Carnage: Swallowing the Past- a review

Bloomin’ marvellous

Yes, I’m already a massive fan of Simon Amstell and all of his work.

Yes, I’m already a committed vegan.

But this comedy/drama/documentary/mockumentary, or whatever heading you put it under, is a masterpiece. And I want everyone to watch it.

Simon Amstell’s comedy has always been funny because it’s so honest. Even back to his Popworld and then Buzzcocks days, he made us laugh by taking the piss out of popstars with lines containing nothing but the truth.

When he annoyed Preston from Ordinary Boys (they had that one hit that no one remembers) so much he walked off the show, and left the audience in stitches, all he did was read from Preston’s then-wife’s book. The jokes literally wrote themselves.

His stand-up material is made up of self-deprecating stories of loneliness, and his sitcom Grandma’s House is pretty much autobiographical; so you get the point, Amstell doesn’t tend to beat around the bush.

And Carnage is no different; except it isn’t about his own disastrous dating stories or stupid things popstars have said – it’s on the slightly more serious topic of veganism. It is backed up by real-life events and scientific fact; but it’s still hilarious?! That is the genius of it.

Everything he says – in his documentary-narrator voice – from the raping of cows, to chicken periods, to food rationing during the Second World War – is true. Yes there’s some fictitious characters thrown in (obviously, it’s set 50 years in our future), but for the most part the people and the shocking facts are real.

 

It all sounds so ludicrous that it is funny – but it’s all true! Down to the woman dressed as a cow singing on stage about how her babies have been taken away – it’s funny and moving (mooving, if you will) all at the same time. I think we all thought that that was impossible but somehow the people behind Carnage have managed it.

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The star of an anti-dairy musical

I even got emotional towards the end thinking about a world, or at least a Britain, where eating meat and dairy was unthinkable. I teared up at a goat jumping for joy on an old mattress for crying out loud! The fact that we know the images from the past – i.e. 1944 up until 2017 – are real, make it seem like the fictional events that come after could actually happen, which leaves a kind of sense of hope as well as entertainment lingering after the film is over.

It’s so good that I don’t think I’m doing it any justice in this review; so all that’s left to say is please go and watch it on BBC iplayer now!

 

 

 

 

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‘Canned Lion Hunting’ in South Africa

A couple of days ago, I saw this piece on BBC News about lions being bred specifically to be hunted and killed, mostly by foreigners, who pay thousands of dollars for the privilege; and of course to take home a ‘trophy’ in the form of the beautiful animal’s head.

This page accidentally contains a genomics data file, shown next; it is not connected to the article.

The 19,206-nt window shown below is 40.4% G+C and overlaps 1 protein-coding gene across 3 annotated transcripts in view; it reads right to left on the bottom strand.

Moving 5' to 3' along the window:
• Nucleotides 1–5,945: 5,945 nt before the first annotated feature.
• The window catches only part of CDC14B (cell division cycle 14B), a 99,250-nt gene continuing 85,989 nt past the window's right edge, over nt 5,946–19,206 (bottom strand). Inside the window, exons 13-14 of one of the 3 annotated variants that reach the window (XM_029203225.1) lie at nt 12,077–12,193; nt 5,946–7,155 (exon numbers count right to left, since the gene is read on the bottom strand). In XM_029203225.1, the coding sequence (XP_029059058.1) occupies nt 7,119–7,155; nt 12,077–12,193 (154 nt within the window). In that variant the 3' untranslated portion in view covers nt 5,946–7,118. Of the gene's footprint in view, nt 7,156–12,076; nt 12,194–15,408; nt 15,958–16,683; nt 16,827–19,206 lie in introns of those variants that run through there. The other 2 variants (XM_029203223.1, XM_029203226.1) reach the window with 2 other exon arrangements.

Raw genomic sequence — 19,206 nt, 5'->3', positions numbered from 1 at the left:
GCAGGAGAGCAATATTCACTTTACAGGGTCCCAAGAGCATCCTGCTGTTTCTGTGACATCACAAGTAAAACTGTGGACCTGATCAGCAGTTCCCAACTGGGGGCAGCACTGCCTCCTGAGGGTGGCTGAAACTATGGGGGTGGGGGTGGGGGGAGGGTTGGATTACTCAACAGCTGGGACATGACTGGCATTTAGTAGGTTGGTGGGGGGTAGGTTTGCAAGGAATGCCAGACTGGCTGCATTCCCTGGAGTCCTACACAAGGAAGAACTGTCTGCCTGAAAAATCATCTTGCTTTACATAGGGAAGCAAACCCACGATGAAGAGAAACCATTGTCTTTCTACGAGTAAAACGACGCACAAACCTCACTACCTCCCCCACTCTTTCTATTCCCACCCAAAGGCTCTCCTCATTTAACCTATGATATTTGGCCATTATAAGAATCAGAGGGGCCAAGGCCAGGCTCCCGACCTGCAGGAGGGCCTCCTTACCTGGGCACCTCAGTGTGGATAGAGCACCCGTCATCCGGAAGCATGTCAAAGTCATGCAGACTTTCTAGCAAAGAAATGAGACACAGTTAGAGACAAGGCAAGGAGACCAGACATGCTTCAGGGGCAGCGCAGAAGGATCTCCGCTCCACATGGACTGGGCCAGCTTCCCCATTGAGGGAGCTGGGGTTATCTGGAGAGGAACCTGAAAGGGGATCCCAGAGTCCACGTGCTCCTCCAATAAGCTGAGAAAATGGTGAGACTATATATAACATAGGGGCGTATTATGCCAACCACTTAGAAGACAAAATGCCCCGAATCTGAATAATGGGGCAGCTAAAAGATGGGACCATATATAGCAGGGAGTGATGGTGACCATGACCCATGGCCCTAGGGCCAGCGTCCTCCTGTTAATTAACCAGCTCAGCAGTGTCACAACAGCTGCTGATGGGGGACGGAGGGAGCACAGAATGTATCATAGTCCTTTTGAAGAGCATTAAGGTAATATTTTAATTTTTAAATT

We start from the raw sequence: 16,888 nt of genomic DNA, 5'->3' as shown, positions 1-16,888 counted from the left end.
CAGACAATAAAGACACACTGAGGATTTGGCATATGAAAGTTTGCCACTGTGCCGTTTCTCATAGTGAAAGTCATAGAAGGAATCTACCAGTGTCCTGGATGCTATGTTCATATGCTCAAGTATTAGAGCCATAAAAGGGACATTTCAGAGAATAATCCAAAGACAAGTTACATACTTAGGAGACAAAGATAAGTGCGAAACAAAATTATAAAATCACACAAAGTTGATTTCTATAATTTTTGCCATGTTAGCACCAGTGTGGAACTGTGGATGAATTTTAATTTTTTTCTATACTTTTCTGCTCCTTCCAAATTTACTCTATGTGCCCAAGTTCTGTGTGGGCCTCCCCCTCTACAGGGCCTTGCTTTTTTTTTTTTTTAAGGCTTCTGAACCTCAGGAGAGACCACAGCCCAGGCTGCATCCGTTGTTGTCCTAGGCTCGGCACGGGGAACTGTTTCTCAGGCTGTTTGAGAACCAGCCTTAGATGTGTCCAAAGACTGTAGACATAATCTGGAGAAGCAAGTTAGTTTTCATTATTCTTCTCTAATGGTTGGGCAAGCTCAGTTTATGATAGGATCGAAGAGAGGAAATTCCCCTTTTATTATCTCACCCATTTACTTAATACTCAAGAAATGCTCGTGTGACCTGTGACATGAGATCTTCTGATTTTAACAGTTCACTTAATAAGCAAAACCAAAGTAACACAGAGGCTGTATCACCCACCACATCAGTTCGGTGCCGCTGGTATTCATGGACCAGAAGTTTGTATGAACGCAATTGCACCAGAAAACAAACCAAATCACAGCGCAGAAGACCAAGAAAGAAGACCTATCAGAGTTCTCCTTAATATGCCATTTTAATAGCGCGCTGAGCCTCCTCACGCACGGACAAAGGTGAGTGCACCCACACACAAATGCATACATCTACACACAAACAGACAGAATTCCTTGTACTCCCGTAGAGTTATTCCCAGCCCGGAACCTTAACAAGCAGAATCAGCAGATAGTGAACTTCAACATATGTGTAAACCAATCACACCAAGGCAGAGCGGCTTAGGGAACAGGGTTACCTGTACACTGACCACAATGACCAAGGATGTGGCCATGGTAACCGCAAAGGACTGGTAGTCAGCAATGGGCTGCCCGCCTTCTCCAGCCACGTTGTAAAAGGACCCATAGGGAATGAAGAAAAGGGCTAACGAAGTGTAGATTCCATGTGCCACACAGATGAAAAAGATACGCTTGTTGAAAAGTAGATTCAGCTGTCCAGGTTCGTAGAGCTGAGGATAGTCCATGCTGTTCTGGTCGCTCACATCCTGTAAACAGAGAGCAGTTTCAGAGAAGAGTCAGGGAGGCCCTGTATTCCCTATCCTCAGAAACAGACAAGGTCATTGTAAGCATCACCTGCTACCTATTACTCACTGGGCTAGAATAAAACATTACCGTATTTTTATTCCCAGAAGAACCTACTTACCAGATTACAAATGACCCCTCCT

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Now, I’m not claiming to be an expert on this subject, I’ve read a few articles and web pages such as the CACH (Campaign Against Canned Hunting) website and this article on Nature World News.

From the research I have done, I am, of course, appalled and disgusted that these majestic animals are being used in this way. It sickens me that anyone would want to pay money to shoot such a beautiful creature.

I bet you can feel the ‘but’ coming… here it is:

But, I can’t help feeling uncomfortable hearing the similarity in the language used to describe this horrible act, and that used to describe practices of breeding animals within the meat industry.

For example, “these lions are bred in captivity with the sole purpose of being taken out onto hunting lodges, and shot by hunters.”

This is obviously a sentence in the BBC News report meant to shock and disgust the viewer.

I would argue however that just by changing a few words, it would have a totally different impact. Let’s say, “these pigs are bred in captivity for the sole purpose of being taken out into slaughterhouses, and killed for their meat.” This is just what happens, right? Because it’s a pig and not a lion, we aren’t shocked or disgusted, we just accept that that is true.

Now I know many people will say it’s different because the pig meat is going to be eaten and therefore not wasted. But the lions’ fur and bones are all used and sold to make a profit for the breeders (sold in Asia to make medicine, wine and even cakes?): it’s not just the head that gets ‘used’.

So is it really any different? Is it right that outrage and disgust is directed towards one and not the other? Particularly when the one we ignore/accept is happening in our country.

Is this controversial? I don’t know, probably. I hope I’ve put my thoughts across in a way that makes sense, I wanted to keep it brief, especially as it is an opinion piece from someone that has pretty limited knowledge on the subject.

Let me know your thoughts! My next post will be less upsetting, I promise. 🙂